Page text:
• Culinary Scene Still Developing: While improving, the food scene is not yet on par with other neighborhoods.

Tegel: A Tranquil Oasis in Berlin


  • Multiple Lakes and Beaches: Enjoy natural beauty in Tegel with its nearby lakes and beaches.
  • Safety: Tegel is known for its safety, making it an ideal place for families.
  • Mix of Village and City: Experience the best of both worlds with a village-like atmosphere near Tegeler See.


  • Connectivity Challenges: The U-Bahn construction until 2025 has affected transit.
  • Fewer Youngsters: Tegel tends to attract an older demographic.

Mariendorf: Quiet Green Spaces in the Heart of the City


  • Quiet and Green: A peaceful neighborhood surrounded by nature.
  • On a First-Name Basis with Local Shopkeepers: Enjoy a sense of community.
  • Safe: Mariendorf is considered a safe place to live.


  • Conservative Vibes: A more conservative atmosphere might not suit everyone.
  • Few Cafés and Bars: Limited options for those who enjoy a thriving nightlife.
  • Limited Public Transportation: Dependency on buses can be inconvenient.

Schöneweide: A Hidden Gem with Great Connectivity


  • Excellent Connectivity: Numerous public transportation options make traveling around the city easy.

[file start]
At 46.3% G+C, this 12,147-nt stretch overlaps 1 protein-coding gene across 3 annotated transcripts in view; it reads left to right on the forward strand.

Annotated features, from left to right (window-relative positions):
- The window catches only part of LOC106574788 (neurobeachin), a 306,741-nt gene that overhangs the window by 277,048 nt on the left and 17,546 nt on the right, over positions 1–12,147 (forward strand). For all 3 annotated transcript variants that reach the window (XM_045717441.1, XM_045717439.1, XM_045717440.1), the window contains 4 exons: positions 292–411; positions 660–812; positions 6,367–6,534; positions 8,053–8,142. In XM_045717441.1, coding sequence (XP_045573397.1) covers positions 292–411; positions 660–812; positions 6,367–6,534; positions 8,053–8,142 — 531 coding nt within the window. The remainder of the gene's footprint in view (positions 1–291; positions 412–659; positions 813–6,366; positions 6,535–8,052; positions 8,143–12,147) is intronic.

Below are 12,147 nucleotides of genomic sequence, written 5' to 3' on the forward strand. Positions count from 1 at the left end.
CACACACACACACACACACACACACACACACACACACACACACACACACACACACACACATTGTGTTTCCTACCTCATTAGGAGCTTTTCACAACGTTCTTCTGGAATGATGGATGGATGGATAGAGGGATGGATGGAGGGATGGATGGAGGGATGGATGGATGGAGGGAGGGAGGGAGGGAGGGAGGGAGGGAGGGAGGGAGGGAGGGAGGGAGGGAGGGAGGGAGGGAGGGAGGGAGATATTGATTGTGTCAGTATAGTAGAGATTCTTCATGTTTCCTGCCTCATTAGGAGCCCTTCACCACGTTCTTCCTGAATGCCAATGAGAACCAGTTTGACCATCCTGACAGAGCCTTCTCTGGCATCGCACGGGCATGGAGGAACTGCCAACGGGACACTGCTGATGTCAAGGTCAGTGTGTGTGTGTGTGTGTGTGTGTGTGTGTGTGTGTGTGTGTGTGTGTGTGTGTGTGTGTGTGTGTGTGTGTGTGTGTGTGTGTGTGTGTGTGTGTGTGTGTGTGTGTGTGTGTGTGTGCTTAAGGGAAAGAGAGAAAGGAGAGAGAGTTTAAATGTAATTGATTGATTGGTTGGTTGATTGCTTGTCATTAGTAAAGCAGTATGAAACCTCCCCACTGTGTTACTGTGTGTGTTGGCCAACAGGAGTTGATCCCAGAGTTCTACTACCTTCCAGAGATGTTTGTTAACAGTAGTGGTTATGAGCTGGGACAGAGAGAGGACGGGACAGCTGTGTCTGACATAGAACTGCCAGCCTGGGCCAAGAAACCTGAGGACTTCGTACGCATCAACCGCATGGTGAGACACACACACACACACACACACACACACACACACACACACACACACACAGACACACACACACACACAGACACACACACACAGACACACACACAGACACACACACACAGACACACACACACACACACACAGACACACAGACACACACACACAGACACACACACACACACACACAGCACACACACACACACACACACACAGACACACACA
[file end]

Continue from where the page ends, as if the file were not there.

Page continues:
• Green Areas: Enjoy the lush surroundings, including Wuhlheide Park.
  • More International Than It Appears: Schöneweide has a diverse population.


  • Limited Variety in Restaurants: While there are many restaurants, the variety is lacking.
  • Far from the Center: A 40-minute journey to central Berlin may deter some.

Karlshorst: The Quiet Retreat


  • Great Transportation: Enjoy easy access via the S3 line.
  • Wulheide Park: A green oasis offering a forest-like atmosphere.
  • Quiet and Safe: A peaceful neighborhood that’s safe for families.
  • Great for Kids and Pets: The neighborhood is excellent for families and pet owners.


  • Lack of Nightlife: If you’re looking for vibrant nightlife, Karlshorst may not be the place.
  • Limited Services: The neighborhood lacks some amenities you’d find in more central areas.

Wilmersdorf: A Slice of Elegance Amid Berlin


  • Beautiful and Quiet: Wilmersdorf offers a calm and elegant atmosphere.